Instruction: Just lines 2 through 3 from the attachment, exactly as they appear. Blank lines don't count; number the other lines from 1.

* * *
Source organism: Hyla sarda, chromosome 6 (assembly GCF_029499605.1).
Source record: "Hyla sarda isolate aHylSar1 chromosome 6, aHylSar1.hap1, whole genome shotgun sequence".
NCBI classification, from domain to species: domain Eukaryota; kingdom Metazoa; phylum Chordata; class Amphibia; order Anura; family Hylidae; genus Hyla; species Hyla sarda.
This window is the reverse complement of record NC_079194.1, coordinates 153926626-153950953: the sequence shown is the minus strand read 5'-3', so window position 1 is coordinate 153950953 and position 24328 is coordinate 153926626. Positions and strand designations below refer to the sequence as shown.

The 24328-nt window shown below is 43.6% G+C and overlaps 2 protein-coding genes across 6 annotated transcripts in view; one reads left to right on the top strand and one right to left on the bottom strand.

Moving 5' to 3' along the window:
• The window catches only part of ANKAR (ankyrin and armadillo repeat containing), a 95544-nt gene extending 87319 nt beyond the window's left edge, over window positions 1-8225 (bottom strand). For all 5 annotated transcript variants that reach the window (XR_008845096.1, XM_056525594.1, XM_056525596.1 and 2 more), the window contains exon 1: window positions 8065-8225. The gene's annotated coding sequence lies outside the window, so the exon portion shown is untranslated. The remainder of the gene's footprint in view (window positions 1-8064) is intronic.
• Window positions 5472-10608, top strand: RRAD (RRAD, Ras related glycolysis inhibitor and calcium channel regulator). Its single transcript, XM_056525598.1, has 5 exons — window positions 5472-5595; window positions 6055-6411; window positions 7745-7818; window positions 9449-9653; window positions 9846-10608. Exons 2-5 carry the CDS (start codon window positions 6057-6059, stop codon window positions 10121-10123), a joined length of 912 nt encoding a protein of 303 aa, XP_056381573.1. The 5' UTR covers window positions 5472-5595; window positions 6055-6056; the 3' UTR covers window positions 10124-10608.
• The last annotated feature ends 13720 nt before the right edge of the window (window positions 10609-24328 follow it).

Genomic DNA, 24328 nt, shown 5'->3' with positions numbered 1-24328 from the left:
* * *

Source record: "Hyla sarda isolate aHylSar1 chromosome 6, aHylSar1.hap1, whole genome shotgun sequence".
NCBI classification, from domain to species: domain Eukaryota; kingdom Metazoa; phylum Chordata; class Amphibia; order Anura; family Hylidae; genus Hyla; species Hyla sarda.